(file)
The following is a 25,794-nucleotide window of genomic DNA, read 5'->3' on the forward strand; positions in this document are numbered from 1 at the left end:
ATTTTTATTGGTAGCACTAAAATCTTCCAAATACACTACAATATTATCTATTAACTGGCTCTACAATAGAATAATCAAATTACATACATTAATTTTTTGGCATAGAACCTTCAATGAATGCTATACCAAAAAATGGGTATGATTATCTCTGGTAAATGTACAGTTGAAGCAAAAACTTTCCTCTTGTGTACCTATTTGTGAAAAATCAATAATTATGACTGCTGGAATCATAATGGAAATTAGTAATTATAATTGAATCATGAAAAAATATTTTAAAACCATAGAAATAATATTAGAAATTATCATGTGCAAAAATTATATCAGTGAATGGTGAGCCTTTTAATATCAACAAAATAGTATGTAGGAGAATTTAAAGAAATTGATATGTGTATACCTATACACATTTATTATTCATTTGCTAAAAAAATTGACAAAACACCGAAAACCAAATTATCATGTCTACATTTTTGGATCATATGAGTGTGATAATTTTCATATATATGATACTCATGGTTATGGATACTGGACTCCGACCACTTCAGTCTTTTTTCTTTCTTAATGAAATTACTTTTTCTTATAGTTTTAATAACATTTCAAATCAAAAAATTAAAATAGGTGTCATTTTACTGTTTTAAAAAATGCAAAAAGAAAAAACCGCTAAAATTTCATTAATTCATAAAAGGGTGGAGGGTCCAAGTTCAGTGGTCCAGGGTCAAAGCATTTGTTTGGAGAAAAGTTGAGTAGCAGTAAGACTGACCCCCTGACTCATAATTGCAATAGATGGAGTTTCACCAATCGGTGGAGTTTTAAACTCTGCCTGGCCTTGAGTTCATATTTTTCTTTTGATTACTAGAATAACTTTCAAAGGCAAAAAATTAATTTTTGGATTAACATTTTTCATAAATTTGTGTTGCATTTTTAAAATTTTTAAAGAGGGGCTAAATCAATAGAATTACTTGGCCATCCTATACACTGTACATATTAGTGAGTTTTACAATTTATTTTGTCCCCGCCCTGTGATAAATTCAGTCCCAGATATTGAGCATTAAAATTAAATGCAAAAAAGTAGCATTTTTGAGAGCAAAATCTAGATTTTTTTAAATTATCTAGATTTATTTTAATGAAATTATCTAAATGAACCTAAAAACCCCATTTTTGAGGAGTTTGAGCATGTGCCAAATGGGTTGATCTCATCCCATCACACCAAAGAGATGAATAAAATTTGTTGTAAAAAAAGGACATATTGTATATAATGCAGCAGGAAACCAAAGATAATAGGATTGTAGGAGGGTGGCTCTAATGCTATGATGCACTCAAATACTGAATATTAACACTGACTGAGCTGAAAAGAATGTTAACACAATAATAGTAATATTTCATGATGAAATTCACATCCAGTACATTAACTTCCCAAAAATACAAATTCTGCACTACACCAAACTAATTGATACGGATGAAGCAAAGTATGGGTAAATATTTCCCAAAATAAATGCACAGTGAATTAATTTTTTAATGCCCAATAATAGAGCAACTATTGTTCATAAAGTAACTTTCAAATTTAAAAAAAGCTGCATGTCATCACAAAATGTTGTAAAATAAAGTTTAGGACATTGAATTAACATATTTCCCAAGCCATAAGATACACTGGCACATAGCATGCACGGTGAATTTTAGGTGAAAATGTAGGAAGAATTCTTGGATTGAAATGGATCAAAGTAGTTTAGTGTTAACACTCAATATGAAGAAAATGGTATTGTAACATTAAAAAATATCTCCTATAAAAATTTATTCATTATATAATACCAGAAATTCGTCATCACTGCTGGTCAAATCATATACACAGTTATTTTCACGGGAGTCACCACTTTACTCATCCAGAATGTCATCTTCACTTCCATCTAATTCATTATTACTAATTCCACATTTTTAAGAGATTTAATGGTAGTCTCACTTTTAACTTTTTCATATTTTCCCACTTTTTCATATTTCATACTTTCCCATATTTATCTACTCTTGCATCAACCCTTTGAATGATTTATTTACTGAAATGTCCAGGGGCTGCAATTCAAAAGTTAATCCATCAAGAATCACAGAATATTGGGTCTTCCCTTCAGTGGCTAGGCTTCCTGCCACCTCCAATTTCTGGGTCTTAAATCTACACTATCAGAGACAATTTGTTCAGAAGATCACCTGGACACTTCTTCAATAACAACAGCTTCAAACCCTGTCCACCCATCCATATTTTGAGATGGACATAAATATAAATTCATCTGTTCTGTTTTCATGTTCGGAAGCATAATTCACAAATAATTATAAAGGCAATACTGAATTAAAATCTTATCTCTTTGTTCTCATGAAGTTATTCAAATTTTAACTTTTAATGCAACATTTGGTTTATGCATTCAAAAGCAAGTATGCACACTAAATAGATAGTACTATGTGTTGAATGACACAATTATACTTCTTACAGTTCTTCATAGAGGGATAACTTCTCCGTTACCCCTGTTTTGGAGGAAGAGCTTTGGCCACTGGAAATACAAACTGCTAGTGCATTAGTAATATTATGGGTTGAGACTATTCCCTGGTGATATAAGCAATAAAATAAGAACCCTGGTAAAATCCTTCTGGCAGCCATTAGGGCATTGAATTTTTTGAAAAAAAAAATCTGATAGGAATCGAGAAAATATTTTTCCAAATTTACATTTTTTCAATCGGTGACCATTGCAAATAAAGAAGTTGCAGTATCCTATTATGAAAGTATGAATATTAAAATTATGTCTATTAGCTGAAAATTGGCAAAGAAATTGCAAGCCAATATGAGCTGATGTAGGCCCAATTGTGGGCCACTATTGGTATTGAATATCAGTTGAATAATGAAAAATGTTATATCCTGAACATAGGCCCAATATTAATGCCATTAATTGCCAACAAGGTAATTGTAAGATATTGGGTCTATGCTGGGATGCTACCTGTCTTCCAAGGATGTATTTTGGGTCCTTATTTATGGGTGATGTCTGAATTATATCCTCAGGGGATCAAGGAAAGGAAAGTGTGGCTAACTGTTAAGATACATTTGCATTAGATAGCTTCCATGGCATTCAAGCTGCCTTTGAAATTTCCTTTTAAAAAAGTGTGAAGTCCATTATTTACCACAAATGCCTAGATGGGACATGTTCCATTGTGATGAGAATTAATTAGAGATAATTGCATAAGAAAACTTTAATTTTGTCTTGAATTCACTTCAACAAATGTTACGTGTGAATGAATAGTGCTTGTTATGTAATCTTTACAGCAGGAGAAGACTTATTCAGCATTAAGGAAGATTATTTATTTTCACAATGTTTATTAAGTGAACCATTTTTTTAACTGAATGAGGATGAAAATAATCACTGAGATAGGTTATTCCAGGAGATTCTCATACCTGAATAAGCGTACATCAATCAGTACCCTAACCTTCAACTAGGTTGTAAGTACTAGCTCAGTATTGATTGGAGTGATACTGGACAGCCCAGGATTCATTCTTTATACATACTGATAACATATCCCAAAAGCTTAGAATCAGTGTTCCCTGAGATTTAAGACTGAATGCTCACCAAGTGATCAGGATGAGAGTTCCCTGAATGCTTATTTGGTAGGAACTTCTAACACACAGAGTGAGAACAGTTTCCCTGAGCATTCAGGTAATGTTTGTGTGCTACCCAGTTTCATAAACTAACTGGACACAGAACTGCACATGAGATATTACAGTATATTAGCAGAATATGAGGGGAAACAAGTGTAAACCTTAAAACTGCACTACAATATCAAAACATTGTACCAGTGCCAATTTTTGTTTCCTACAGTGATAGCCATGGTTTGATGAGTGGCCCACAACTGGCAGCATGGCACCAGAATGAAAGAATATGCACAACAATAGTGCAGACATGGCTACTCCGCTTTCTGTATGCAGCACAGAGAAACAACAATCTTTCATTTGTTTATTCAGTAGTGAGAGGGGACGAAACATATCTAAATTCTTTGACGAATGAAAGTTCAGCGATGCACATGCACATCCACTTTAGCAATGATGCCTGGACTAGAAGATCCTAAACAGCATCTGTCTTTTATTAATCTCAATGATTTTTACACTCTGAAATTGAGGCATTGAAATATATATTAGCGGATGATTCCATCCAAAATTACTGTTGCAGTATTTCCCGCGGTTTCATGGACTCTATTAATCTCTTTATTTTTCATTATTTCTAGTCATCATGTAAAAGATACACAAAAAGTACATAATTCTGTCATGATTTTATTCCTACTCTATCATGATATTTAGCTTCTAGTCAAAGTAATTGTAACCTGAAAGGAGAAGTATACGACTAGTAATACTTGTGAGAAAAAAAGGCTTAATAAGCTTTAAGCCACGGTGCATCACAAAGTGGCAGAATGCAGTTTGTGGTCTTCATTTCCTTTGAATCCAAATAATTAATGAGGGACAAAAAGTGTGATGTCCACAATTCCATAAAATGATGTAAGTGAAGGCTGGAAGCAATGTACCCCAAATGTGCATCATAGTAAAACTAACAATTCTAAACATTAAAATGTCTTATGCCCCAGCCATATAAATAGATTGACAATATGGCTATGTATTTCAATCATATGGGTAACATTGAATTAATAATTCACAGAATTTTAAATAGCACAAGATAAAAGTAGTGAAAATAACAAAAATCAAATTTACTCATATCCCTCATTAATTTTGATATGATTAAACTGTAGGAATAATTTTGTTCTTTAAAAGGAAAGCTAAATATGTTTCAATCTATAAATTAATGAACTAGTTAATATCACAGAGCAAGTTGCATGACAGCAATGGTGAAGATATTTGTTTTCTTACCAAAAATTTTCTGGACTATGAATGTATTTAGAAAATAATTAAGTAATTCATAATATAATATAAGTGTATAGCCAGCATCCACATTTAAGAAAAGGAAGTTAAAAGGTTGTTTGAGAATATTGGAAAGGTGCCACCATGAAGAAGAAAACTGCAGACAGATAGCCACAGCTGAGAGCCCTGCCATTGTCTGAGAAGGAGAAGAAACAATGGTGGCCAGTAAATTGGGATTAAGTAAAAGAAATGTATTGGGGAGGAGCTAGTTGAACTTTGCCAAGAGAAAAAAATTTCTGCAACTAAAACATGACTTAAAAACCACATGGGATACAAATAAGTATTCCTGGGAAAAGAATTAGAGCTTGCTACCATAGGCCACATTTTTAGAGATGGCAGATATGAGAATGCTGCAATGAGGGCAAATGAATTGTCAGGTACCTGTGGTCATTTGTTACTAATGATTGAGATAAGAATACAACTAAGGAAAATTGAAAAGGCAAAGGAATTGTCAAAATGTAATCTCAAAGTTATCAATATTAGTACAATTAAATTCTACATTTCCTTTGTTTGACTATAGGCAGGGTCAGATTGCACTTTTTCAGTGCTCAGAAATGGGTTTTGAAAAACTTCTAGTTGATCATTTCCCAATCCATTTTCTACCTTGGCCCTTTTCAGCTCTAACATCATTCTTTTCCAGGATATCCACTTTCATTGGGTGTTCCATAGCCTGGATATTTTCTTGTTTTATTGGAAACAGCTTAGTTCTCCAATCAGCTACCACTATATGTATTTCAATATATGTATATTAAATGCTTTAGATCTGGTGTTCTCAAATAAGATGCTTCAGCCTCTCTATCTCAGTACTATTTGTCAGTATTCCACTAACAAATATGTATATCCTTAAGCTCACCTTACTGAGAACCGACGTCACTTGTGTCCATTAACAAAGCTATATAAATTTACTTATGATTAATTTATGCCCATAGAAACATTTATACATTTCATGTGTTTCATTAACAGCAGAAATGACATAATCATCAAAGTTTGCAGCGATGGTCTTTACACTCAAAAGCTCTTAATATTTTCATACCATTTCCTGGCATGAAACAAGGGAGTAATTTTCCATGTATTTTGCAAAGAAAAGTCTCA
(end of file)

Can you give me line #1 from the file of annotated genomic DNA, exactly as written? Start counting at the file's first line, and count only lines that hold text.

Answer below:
The following is a 25,794-nucleotide window of genomic DNA, read 5'->3' on the forward strand; positions in this document are numbered from 1 at the left end: